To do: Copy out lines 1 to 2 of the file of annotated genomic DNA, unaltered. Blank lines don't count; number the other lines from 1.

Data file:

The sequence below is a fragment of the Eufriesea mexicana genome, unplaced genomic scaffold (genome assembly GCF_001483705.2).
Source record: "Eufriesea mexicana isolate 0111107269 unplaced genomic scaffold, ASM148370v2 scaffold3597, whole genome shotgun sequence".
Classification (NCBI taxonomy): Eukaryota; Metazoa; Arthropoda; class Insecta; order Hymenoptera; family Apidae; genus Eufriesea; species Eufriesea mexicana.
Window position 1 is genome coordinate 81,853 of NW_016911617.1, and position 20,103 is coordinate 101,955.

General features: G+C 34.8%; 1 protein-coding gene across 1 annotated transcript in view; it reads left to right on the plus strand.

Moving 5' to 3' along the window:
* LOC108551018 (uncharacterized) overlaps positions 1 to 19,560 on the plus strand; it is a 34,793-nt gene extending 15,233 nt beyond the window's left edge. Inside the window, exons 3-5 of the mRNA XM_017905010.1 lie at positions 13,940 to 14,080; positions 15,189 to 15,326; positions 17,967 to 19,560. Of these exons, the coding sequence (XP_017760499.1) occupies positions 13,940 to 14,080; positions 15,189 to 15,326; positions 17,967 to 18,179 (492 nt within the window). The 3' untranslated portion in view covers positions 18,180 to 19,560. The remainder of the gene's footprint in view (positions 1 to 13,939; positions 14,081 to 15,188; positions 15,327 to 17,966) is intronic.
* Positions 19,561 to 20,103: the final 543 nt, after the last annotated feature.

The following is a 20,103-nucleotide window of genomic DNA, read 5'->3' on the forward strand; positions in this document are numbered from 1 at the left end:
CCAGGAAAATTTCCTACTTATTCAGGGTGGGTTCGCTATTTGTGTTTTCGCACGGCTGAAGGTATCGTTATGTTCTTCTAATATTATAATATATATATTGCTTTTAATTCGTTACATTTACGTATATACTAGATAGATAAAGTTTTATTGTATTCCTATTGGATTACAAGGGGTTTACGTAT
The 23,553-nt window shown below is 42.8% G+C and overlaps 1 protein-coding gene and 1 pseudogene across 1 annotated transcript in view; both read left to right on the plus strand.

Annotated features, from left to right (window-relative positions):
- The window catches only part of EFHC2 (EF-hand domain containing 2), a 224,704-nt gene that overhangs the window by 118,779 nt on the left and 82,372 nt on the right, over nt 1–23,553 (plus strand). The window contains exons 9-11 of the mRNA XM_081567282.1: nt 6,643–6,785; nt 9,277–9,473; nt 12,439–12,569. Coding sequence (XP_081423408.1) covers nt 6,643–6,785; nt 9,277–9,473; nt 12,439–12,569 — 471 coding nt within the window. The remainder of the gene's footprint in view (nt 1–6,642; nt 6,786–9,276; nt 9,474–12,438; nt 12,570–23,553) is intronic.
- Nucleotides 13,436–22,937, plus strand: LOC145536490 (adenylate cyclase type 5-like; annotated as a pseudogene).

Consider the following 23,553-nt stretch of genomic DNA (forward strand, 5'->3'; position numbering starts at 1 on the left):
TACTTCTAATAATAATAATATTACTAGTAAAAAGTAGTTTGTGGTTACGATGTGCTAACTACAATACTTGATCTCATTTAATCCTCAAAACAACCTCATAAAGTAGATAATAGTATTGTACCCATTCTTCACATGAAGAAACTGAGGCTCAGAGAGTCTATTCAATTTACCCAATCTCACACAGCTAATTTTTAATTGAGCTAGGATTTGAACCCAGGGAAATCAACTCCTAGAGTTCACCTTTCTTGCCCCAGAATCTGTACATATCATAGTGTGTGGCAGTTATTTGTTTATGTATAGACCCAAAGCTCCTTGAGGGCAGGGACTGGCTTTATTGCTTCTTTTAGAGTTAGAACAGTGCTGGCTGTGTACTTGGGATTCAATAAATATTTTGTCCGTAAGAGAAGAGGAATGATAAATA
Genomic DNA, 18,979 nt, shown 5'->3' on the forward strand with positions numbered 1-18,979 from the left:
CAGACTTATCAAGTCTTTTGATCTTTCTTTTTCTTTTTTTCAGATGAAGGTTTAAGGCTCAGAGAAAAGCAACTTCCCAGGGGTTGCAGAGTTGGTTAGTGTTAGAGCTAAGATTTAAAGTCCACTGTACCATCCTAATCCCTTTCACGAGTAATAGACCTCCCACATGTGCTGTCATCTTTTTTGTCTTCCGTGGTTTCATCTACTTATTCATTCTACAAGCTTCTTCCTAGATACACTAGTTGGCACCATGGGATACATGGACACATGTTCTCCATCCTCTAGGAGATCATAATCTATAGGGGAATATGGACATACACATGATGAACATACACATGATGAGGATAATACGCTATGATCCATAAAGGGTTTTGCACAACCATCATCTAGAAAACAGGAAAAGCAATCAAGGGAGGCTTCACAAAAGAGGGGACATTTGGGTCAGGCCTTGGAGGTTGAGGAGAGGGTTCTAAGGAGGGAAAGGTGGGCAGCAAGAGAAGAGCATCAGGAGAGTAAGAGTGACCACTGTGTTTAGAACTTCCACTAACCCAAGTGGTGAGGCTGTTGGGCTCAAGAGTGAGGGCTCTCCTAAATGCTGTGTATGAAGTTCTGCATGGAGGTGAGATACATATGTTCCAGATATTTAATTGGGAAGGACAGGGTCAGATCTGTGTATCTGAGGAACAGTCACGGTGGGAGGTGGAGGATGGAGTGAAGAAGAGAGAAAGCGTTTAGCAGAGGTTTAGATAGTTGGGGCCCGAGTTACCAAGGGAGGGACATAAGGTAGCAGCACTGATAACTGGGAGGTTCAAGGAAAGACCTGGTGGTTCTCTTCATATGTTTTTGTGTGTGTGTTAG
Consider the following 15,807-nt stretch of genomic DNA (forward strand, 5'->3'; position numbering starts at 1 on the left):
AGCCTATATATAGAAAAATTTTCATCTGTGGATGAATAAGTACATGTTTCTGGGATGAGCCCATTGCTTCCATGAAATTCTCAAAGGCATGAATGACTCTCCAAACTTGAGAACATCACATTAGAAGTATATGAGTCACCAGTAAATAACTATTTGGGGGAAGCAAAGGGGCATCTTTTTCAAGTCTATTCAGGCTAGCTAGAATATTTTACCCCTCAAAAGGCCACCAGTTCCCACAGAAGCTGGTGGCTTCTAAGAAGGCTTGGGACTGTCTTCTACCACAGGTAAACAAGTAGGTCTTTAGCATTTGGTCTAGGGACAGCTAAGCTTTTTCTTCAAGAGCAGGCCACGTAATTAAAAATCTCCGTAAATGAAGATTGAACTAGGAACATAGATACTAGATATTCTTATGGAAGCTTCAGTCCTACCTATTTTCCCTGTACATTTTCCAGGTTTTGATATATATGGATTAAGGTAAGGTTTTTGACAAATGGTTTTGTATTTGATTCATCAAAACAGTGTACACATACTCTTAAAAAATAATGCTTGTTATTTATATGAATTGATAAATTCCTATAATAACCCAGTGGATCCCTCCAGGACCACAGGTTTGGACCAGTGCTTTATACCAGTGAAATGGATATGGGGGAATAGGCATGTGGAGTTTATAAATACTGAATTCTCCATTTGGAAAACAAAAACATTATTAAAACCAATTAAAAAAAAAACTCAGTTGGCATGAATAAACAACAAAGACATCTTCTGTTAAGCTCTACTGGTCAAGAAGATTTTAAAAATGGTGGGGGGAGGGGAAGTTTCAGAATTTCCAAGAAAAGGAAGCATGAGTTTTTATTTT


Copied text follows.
The sequence below is a fragment of the Eufriesea mexicana genome, unplaced genomic scaffold (genome assembly GCF_001483705.2).
Source record: "Eufriesea mexicana isolate 0111107269 unplaced genomic scaffold, ASM148370v2 scaffold3597, whole genome shotgun sequence".